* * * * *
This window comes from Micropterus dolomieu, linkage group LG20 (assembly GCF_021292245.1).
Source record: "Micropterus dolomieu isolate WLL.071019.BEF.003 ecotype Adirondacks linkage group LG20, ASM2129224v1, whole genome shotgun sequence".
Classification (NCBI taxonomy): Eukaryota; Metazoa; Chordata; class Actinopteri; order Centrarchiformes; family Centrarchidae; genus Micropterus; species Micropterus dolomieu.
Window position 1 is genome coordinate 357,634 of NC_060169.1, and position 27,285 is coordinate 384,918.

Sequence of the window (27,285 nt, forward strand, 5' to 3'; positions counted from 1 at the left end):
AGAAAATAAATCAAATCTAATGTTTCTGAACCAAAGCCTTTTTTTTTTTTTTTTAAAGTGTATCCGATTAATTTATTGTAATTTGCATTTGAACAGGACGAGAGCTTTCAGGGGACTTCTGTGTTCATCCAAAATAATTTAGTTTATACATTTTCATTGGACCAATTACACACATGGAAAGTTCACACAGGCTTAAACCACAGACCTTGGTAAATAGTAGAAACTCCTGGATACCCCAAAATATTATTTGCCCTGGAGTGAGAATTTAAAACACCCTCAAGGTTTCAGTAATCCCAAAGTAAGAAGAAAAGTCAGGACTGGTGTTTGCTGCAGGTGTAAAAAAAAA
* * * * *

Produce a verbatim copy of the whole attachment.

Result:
This window comes from Micropterus dolomieu, linkage group LG20 (assembly GCF_021292245.1).
Source record: "Micropterus dolomieu isolate WLL.071019.BEF.003 ecotype Adirondacks linkage group LG20, ASM2129224v1, whole genome shotgun sequence".
Classification (NCBI taxonomy): Eukaryota; Metazoa; Chordata; class Actinopteri; order Centrarchiformes; family Centrarchidae; genus Micropterus; species Micropterus dolomieu.
Window position 1 is genome coordinate 357,634 of NC_060169.1, and position 27,285 is coordinate 384,918.

Sequence of the window (27,285 nt, forward strand, 5' to 3'; positions counted from 1 at the left end):
AGAAAATAAATCAAATCTAATGTTTCTGAACCAAAGCCTTTTTTTTTTTTTTTTAAAGTGTATCCGATTAATTTATTGTAATTTGCATTTGAACAGGACGAGAGCTTTCAGGGGACTTCTGTGTTCATCCAAAATAATTTAGTTTATACATTTTCATTGGACCAATTACACACATGGAAAGTTCACACAGGCTTAAACCACAGACCTTGGTAAATAGTAGAAACTCCTGGATACCCCAAAATATTATTTGCCCTGGAGTGAGAATTTAAAACACCCTCAAGGTTTCAGTAATCCCAAAGTAAGAAGAAAAGTCAGGACTGGTGTTTGCTGCAGGTGTAAAAAAAAA